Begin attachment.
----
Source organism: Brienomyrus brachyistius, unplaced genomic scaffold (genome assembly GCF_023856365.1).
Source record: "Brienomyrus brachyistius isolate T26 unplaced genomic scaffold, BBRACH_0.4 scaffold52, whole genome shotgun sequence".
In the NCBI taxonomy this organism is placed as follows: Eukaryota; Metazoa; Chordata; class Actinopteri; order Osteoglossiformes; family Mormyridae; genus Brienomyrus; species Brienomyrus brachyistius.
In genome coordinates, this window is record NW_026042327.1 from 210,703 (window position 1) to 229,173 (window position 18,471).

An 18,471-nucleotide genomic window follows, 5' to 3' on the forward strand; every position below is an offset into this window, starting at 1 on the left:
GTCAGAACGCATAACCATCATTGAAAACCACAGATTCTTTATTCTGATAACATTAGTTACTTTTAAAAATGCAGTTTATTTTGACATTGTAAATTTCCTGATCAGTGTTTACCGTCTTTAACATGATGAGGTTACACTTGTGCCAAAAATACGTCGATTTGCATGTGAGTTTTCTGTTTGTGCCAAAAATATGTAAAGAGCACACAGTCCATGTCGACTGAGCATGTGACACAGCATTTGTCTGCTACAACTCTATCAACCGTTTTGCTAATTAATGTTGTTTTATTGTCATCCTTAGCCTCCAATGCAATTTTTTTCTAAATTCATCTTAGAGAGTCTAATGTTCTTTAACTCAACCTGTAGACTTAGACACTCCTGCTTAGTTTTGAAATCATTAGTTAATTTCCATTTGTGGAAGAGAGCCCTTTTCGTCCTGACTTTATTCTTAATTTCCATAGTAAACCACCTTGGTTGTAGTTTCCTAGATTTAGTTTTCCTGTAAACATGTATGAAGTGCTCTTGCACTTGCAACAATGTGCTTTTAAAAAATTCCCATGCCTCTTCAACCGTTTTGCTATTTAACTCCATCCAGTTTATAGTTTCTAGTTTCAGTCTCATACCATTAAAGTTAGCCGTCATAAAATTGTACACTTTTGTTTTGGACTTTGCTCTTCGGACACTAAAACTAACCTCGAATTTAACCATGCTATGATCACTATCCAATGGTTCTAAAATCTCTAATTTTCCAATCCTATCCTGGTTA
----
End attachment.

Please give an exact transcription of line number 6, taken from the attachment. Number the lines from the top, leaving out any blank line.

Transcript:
GTCAGAACGCATAACCATCATTGAAAACCACAGATTCTTTATTCTGATAACATTAGTTACTTTTAAAAATGCAGTTTATTTTGACATTGTAAATTTCCTGATCAGTGTTTACCGTCTTTAACATGATGAGGTTACACTTGTGCCAAAAATACGTCGATTTGCATGTGAGTTTTCTGTTTGTGCCAAAAATATGTAAAGAGCACACAGTCCATGTCGACTGAGCATGTGACACAGCATTTGTCTGCTACAACTCTATCAACCGTTTTGCTAATTAATGTTGTTTTATTGTCATCCTTAGCCTCCAATGCAATTTTTTTCTAAATTCATCTTAGAGAGTCTAATGTTCTTTAACTCAACCTGTAGACTTAGACACTCCTGCTTAGTTTTGAAATCATTAGTTAATTTCCATTTGTGGAAGAGAGCCCTTTTCGTCCTGACTTTATTCTTAATTTCCATAGTAAACCACCTTGGTTGTAGTTTCCTAGATTTAGTTTTCCTGTAAACATGTATGAAGTGCTCTTGCACTTGCAACAATGTGCTTTTAAAAAATTCCCATGCCTCTTCAACCGTTTTGCTATTTAACTCCATCCAGTTTATAGTTTCTAGTTTCAGTCTCATACCATTAAAGTTAGCCGTCATAAAATTGTACACTTTTGTTTTGGACTTTGCTCTTCGGACACTAAAACTAACCTCGAATTTAACCATGCTATGATCACTATCCAATGGTTCTAAAATCTCTAATTTTCCAATCCTATCCTGGTTA